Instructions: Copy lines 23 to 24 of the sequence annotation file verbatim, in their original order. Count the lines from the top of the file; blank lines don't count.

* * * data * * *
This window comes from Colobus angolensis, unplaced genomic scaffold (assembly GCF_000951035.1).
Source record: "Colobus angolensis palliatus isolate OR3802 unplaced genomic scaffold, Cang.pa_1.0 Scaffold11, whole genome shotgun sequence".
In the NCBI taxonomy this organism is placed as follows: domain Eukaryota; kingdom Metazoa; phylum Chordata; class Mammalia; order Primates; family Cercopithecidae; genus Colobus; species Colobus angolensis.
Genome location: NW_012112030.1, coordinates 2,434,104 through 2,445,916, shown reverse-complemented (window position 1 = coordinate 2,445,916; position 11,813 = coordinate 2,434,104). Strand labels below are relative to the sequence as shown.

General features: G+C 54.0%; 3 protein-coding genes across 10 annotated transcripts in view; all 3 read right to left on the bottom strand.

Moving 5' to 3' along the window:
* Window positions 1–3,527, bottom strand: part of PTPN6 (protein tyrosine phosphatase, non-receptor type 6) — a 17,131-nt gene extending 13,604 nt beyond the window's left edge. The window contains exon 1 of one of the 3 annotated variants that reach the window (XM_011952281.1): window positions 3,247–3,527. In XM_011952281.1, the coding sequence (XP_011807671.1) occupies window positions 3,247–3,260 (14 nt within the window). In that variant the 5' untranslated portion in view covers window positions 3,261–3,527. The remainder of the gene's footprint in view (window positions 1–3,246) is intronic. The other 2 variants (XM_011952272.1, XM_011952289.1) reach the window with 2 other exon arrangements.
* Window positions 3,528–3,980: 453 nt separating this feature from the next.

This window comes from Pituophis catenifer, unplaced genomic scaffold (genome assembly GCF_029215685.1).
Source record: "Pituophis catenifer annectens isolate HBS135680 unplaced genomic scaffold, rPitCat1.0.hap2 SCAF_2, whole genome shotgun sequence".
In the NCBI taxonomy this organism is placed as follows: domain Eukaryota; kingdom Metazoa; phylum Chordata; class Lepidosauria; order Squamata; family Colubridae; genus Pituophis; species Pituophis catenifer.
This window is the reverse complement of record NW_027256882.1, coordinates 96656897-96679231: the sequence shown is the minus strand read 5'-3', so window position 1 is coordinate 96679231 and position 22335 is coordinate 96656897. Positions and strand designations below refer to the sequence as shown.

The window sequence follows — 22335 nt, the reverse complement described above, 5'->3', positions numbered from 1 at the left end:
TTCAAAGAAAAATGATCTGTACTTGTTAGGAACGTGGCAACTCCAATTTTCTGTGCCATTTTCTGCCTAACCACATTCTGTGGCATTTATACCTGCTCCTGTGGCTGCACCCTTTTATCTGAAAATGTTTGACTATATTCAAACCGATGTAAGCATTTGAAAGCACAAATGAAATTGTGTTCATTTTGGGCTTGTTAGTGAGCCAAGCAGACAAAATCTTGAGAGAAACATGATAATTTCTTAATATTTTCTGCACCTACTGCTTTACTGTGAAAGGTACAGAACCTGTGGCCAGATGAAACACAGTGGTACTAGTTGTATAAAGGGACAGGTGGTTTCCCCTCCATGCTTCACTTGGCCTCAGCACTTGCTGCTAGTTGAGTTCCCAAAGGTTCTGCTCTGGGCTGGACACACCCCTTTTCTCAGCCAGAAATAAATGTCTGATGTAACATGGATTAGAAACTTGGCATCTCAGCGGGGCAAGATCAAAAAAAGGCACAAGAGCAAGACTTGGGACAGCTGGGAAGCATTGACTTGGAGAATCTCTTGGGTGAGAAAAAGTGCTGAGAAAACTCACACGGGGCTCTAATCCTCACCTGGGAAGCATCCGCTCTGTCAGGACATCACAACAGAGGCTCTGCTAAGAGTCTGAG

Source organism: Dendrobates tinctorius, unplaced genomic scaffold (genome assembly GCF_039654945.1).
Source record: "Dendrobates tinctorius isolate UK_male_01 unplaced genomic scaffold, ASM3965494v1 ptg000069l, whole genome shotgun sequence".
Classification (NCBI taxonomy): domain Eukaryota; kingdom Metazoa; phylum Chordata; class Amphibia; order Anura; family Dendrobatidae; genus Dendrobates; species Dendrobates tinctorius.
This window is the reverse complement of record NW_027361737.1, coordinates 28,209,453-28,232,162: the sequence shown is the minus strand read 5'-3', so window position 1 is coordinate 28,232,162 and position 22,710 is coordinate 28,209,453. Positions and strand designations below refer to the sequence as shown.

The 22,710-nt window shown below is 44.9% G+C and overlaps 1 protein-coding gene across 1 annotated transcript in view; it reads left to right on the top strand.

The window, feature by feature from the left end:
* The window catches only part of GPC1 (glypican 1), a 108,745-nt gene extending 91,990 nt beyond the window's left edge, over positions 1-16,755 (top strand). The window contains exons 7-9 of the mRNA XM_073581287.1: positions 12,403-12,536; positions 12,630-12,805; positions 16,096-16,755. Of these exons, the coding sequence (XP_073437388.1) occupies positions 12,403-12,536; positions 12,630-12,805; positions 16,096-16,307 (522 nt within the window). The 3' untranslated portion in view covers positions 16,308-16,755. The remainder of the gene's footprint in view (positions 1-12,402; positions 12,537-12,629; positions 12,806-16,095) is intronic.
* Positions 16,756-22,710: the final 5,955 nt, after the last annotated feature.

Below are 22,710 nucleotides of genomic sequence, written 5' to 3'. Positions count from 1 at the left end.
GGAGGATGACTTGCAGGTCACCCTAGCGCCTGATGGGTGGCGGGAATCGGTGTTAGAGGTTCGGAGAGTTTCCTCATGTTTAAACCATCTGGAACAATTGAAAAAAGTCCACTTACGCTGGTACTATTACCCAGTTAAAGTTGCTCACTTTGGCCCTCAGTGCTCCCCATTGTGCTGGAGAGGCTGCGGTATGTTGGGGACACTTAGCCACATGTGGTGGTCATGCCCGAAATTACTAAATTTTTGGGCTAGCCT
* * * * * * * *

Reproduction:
Below are 22,710 nucleotides of genomic sequence, written 5' to 3'. Positions count from 1 at the left end.
GGAGGATGACTTGCAGGTCACCCTAGCGCCTGATGGGTGGCGGGAATCGGTGTTAGAGGTTCGGAGAGTTTCCTCATGTTTAAACCATCTGGAACAATTGAAAAAAGTCCACTTACGCTGGTACTATTACCCAGTTAAAGTTGCTCACTTTGGCCCTCAGTGCTCCCCATTGTGCTGGAGAGGCTGCGGTATGTTGGGGACACTTAGCCACATGTGGTGGTCATGCCCGAAATTACTAAATTTTTGGGCTAGCCT